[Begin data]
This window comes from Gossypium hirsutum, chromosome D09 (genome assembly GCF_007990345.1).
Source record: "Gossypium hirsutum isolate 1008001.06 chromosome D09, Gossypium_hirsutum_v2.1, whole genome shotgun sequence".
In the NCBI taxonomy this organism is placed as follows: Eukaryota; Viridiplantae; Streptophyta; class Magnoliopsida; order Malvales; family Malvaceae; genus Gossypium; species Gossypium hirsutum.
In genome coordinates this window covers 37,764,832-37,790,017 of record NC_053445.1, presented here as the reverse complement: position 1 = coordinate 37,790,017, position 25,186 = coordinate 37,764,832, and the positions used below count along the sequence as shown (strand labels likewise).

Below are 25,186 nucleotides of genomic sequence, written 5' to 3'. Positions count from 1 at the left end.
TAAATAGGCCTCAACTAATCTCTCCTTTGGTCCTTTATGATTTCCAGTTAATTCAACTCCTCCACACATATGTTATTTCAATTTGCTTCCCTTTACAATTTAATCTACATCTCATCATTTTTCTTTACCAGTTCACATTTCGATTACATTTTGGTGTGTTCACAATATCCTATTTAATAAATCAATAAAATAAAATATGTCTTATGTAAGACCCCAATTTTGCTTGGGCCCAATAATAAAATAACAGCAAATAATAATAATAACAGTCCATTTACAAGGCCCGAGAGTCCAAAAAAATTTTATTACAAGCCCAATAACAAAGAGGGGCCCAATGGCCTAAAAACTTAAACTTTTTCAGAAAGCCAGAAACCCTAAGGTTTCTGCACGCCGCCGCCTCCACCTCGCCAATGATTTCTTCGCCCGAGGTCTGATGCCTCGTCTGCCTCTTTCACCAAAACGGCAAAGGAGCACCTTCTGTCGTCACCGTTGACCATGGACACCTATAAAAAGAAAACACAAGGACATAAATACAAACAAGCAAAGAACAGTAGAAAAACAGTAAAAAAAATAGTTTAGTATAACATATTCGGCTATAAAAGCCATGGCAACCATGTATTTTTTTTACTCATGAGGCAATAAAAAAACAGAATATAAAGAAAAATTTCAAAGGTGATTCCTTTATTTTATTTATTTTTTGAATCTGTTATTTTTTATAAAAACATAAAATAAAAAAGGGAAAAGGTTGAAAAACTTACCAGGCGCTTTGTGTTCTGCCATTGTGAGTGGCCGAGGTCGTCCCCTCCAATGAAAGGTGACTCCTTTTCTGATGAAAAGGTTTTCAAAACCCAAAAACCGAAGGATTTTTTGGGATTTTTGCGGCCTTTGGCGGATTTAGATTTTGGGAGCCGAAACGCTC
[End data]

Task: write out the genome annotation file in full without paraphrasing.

This window comes from Gossypium hirsutum, chromosome D09 (genome assembly GCF_007990345.1).
Source record: "Gossypium hirsutum isolate 1008001.06 chromosome D09, Gossypium_hirsutum_v2.1, whole genome shotgun sequence".
In the NCBI taxonomy this organism is placed as follows: Eukaryota; Viridiplantae; Streptophyta; class Magnoliopsida; order Malvales; family Malvaceae; genus Gossypium; species Gossypium hirsutum.
In genome coordinates this window covers 37,764,832-37,790,017 of record NC_053445.1, presented here as the reverse complement: position 1 = coordinate 37,790,017, position 25,186 = coordinate 37,764,832, and the positions used below count along the sequence as shown (strand labels likewise).

Below are 25,186 nucleotides of genomic sequence, written 5' to 3'. Positions count from 1 at the left end.
TAAATAGGCCTCAACTAATCTCTCCTTTGGTCCTTTATGATTTCCAGTTAATTCAACTCCTCCACACATATGTTATTTCAATTTGCTTCCCTTTACAATTTAATCTACATCTCATCATTTTTCTTTACCAGTTCACATTTCGATTACATTTTGGTGTGTTCACAATATCCTATTTAATAAATCAATAAAATAAAATATGTCTTATGTAAGACCCCAATTTTGCTTGGGCCCAATAATAAAATAACAGCAAATAATAATAATAACAGTCCATTTACAAGGCCCGAGAGTCCAAAAAAATTTTATTACAAGCCCAATAACAAAGAGGGGCCCAATGGCCTAAAAACTTAAACTTTTTCAGAAAGCCAGAAACCCTAAGGTTTCTGCACGCCGCCGCCTCCACCTCGCCAATGATTTCTTCGCCCGAGGTCTGATGCCTCGTCTGCCTCTTTCACCAAAACGGCAAAGGAGCACCTTCTGTCGTCACCGTTGACCATGGACACCTATAAAAAGAAAACACAAGGACATAAATACAAACAAGCAAAGAACAGTAGAAAAACAGTAAAAAAAATAGTTTAGTATAACATATTCGGCTATAAAAGCCATGGCAACCATGTATTTTTTTTACTCATGAGGCAATAAAAAAACAGAATATAAAGAAAAATTTCAAAGGTGATTCCTTTATTTTATTTATTTTTTGAATCTGTTATTTTTTATAAAAACATAAAATAAAAAAGGGAAAAGGTTGAAAAACTTACCAGGCGCTTTGTGTTCTGCCATTGTGAGTGGCCGAGGTCGTCCCCTCCAATGAAAGGTGACTCCTTTTCTGATGAAAAGGTTTTCAAAACCCAAAAACCGAAGGATTTTTTGGGATTTTTGCGGCCTTTGGCGGATTTAGATTTTGGGAGCCGAAACGCTC